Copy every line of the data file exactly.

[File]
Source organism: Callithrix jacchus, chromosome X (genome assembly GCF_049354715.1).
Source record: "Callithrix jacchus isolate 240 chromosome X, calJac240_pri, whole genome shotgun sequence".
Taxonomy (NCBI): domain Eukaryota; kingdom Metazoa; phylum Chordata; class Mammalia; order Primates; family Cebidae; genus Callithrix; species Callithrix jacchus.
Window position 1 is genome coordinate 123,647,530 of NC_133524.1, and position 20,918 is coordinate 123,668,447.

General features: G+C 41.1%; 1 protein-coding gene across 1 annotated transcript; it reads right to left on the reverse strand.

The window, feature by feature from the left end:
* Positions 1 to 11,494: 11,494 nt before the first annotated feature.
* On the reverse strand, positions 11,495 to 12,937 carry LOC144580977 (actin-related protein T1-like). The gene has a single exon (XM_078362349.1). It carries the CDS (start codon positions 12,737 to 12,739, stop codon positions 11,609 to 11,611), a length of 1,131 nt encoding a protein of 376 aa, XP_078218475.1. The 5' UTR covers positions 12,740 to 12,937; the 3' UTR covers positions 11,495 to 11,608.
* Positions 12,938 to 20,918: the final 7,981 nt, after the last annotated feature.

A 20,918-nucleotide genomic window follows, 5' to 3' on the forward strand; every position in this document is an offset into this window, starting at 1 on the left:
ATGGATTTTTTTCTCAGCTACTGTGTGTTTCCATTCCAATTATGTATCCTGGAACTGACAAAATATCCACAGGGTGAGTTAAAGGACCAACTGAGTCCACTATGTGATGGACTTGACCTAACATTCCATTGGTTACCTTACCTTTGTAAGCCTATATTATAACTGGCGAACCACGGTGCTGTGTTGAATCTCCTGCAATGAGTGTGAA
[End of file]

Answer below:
Source organism: Callithrix jacchus, chromosome X (genome assembly GCF_049354715.1).
Source record: "Callithrix jacchus isolate 240 chromosome X, calJac240_pri, whole genome shotgun sequence".
Taxonomy (NCBI): domain Eukaryota; kingdom Metazoa; phylum Chordata; class Mammalia; order Primates; family Cebidae; genus Callithrix; species Callithrix jacchus.
Window position 1 is genome coordinate 123,647,530 of NC_133524.1, and position 20,918 is coordinate 123,668,447.

General features: G+C 41.1%; 1 protein-coding gene across 1 annotated transcript; it reads right to left on the reverse strand.

The window, feature by feature from the left end:
* Positions 1 to 11,494: 11,494 nt before the first annotated feature.
* On the reverse strand, positions 11,495 to 12,937 carry LOC144580977 (actin-related protein T1-like). The gene has a single exon (XM_078362349.1). It carries the CDS (start codon positions 12,737 to 12,739, stop codon positions 11,609 to 11,611), a length of 1,131 nt encoding a protein of 376 aa, XP_078218475.1. The 5' UTR covers positions 12,740 to 12,937; the 3' UTR covers positions 11,495 to 11,608.
* Positions 12,938 to 20,918: the final 7,981 nt, after the last annotated feature.

A 20,918-nucleotide genomic window follows, 5' to 3' on the forward strand; every position in this document is an offset into this window, starting at 1 on the left:
ATGGATTTTTTTCTCAGCTACTGTGTGTTTCCATTCCAATTATGTATCCTGGAACTGACAAAATATCCACAGGGTGAGTTAAAGGACCAACTGAGTCCACTATGTGATGGACTTGACCTAACATTCCATTGGTTACCTTACCTTTGTAAGCCTATATTATAACTGGCGAACCACGGTGCTGTGTTGAATCTCCTGCAATGAGTGTGAA